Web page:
International Roots of the Civil Rights Movement: Intro

Guide to navigating archives, which will be used as part of Union Theological Seminary class CE315 taught by Sarah Azaransky

Course Description and Structure

CE315 Course Learning Outcomes:

1. Demonstrate an ability to identify, describe, and discuss past and current anti-colonial, postcolonial, and black freedom intellectual and activist movements, and attendant social, economic, and political realities;

2. Demonstrate an ability to analyze and describe Christian perspectives on black freedom and anticolonialism;

3. To articulate contextually informed and world-engaged theological perspectives on the Black Freedom Movement;

4. To develop the skills necessary to engage in respectful and fruitful dialog including to gain clarity about our own situatedness, our own forms of questioning, and our own positions with acknowledgement of their limitations; and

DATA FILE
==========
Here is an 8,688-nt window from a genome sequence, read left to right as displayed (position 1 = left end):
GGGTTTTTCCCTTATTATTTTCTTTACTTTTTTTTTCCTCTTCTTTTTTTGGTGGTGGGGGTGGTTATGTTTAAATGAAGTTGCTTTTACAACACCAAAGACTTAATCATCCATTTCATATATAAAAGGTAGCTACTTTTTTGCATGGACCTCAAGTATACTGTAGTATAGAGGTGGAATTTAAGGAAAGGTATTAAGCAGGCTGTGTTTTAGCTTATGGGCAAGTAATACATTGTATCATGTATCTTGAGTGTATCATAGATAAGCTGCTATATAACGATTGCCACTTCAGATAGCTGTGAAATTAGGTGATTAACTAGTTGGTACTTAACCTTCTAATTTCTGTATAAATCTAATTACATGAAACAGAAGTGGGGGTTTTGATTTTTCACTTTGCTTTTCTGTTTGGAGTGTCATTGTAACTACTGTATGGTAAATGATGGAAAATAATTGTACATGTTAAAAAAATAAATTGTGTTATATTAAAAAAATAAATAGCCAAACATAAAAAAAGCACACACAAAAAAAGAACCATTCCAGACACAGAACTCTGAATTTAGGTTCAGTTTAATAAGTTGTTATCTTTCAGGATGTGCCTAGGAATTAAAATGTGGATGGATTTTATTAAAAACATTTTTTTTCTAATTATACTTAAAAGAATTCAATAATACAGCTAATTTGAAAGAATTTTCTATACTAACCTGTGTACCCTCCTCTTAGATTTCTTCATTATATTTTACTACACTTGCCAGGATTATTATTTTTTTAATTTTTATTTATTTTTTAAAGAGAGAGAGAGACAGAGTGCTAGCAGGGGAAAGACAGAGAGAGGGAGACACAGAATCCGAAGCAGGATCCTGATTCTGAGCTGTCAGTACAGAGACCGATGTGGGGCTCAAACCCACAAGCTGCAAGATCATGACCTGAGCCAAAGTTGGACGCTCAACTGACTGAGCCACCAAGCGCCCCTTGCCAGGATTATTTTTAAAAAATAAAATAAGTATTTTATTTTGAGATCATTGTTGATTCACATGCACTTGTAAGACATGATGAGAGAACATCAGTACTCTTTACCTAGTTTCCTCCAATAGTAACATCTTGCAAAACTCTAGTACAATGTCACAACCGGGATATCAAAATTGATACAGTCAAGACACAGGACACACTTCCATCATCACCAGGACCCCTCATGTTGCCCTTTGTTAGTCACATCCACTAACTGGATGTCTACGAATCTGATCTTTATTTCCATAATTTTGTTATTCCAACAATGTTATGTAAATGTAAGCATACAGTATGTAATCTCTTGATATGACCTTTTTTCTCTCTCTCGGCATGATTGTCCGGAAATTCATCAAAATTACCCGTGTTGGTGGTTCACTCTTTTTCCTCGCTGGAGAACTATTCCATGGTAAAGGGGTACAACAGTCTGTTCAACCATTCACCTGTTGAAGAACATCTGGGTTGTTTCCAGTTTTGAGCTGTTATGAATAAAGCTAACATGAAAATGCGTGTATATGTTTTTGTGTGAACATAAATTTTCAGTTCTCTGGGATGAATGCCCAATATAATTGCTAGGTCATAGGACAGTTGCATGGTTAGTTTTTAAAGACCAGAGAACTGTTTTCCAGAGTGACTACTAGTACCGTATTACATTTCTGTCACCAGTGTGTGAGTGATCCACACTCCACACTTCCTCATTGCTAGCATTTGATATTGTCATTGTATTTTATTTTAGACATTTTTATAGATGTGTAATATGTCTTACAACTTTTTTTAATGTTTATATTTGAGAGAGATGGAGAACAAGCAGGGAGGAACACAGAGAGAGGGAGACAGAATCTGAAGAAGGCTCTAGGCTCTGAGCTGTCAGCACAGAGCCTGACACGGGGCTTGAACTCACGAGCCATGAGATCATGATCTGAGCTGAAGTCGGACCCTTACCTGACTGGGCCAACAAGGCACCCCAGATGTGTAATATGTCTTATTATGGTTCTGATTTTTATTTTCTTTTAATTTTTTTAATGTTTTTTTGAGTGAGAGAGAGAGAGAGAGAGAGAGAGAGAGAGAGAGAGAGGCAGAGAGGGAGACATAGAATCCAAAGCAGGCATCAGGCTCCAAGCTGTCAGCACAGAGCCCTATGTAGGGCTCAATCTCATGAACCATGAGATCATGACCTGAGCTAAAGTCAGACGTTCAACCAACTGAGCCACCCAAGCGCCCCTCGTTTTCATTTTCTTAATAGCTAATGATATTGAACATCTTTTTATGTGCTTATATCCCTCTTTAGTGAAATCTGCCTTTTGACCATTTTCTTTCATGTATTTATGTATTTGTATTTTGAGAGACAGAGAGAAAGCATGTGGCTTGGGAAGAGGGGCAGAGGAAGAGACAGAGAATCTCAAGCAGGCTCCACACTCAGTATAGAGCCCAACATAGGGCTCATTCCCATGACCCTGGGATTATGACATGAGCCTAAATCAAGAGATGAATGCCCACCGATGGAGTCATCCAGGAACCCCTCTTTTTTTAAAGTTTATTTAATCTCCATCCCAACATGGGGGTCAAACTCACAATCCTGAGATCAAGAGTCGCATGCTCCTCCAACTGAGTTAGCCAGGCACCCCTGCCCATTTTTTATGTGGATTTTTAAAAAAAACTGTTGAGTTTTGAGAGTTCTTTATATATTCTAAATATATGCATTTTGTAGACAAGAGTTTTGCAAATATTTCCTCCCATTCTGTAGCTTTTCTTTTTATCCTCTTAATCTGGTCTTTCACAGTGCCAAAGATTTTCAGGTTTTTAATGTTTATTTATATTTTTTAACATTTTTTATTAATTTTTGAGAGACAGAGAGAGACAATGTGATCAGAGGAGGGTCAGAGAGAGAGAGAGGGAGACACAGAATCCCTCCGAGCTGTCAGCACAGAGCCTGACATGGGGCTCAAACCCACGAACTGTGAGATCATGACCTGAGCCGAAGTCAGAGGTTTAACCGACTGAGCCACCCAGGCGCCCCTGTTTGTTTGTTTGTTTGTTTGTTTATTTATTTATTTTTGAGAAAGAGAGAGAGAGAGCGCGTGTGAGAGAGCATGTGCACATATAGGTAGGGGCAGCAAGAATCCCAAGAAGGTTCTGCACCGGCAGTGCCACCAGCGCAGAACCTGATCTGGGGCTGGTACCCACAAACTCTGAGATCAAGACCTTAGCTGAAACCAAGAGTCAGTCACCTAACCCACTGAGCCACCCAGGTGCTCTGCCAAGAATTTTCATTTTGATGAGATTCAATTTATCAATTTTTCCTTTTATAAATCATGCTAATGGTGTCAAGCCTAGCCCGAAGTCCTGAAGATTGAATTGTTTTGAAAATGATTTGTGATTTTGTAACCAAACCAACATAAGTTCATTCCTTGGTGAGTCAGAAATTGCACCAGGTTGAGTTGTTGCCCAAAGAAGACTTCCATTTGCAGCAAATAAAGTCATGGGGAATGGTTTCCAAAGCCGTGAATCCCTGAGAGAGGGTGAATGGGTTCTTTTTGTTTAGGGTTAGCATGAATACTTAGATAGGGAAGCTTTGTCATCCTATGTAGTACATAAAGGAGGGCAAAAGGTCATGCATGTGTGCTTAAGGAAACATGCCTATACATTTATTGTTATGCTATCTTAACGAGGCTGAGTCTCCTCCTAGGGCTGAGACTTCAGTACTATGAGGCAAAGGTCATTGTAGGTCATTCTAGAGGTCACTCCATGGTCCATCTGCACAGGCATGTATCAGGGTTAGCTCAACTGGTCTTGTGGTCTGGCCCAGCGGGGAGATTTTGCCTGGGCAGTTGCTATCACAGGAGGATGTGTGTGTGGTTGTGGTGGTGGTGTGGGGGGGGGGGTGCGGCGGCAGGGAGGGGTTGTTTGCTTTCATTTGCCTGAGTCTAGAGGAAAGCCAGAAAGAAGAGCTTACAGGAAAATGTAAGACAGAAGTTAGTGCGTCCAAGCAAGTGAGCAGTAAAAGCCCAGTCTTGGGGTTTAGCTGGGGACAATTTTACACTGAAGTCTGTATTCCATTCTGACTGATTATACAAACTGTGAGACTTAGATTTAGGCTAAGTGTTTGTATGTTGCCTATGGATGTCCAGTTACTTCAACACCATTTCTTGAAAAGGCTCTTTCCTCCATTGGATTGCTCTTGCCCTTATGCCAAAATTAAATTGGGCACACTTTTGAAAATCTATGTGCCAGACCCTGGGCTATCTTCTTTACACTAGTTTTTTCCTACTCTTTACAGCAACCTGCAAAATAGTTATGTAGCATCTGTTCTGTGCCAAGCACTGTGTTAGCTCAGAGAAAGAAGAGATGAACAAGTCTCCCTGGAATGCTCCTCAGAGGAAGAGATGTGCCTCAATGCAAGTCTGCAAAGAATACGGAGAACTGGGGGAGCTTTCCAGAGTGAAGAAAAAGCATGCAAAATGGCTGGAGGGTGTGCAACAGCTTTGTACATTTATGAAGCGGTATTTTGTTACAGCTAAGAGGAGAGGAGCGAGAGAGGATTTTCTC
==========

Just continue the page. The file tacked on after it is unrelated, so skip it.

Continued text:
5. To develop writing and thinking skills, description, comparison, interpretation, and criticism.

Archives Workshop Outcomes:

1. Students will understand the differences and relevance of primary, secondary, and tertiary sources, 
2. Students will understand what an archive is and what it may include; 
3. Students will be able to read and understand archival finding aids; 
4. Students will be able to cite an archival source; 
5. Students will see how archives can answer some research questions, but not others;
6. Students will understand some of the dynamics of power and authority as they relate to archival research.


Burke Library